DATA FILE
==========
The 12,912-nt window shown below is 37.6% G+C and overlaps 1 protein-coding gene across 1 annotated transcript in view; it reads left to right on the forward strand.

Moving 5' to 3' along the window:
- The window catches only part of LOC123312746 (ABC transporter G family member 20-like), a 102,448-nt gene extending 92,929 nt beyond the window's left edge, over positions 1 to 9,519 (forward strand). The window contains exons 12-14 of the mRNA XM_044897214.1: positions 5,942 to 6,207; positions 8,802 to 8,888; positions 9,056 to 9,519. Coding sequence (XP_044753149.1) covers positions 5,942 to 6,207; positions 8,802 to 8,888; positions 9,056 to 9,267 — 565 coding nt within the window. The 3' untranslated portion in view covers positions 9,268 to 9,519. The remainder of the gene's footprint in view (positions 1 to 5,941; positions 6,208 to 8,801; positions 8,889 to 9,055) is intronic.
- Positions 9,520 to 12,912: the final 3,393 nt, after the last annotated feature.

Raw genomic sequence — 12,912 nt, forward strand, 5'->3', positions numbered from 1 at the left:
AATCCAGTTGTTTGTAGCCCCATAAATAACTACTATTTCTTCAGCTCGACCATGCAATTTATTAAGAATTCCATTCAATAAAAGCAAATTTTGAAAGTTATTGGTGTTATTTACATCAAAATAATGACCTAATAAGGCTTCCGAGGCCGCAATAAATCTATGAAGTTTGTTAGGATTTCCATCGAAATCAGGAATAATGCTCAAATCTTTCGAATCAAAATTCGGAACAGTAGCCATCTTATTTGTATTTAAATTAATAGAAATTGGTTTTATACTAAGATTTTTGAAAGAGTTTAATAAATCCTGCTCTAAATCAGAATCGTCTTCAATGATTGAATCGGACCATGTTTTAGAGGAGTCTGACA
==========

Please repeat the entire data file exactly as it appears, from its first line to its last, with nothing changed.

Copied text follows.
The 12,912-nt window shown below is 37.6% G+C and overlaps 1 protein-coding gene across 1 annotated transcript in view; it reads left to right on the forward strand.

Moving 5' to 3' along the window:
- The window catches only part of LOC123312746 (ABC transporter G family member 20-like), a 102,448-nt gene extending 92,929 nt beyond the window's left edge, over positions 1 to 9,519 (forward strand). The window contains exons 12-14 of the mRNA XM_044897214.1: positions 5,942 to 6,207; positions 8,802 to 8,888; positions 9,056 to 9,519. Coding sequence (XP_044753149.1) covers positions 5,942 to 6,207; positions 8,802 to 8,888; positions 9,056 to 9,267 — 565 coding nt within the window. The 3' untranslated portion in view covers positions 9,268 to 9,519. The remainder of the gene's footprint in view (positions 1 to 5,941; positions 6,208 to 8,801; positions 8,889 to 9,055) is intronic.
- Positions 9,520 to 12,912: the final 3,393 nt, after the last annotated feature.

Raw genomic sequence — 12,912 nt, forward strand, 5'->3', positions numbered from 1 at the left:
AATCCAGTTGTTTGTAGCCCCATAAATAACTACTATTTCTTCAGCTCGACCATGCAATTTATTAAGAATTCCATTCAATAAAAGCAAATTTTGAAAGTTATTGGTGTTATTTACATCAAAATAATGACCTAATAAGGCTTCCGAGGCCGCAATAAATCTATGAAGTTTGTTAGGATTTCCATCGAAATCAGGAATAATGCTCAAATCTTTCGAATCAAAATTCGGAACAGTAGCCATCTTATTTGTATTTAAATTAATAGAAATTGGTTTTATACTAAGATTTTTGAAAGAGTTTAATAAATCCTGCTCTAAATCAGAATCGTCTTCAATGATTGAATCGGACCATGTTTTAGAGGAGTCTGACA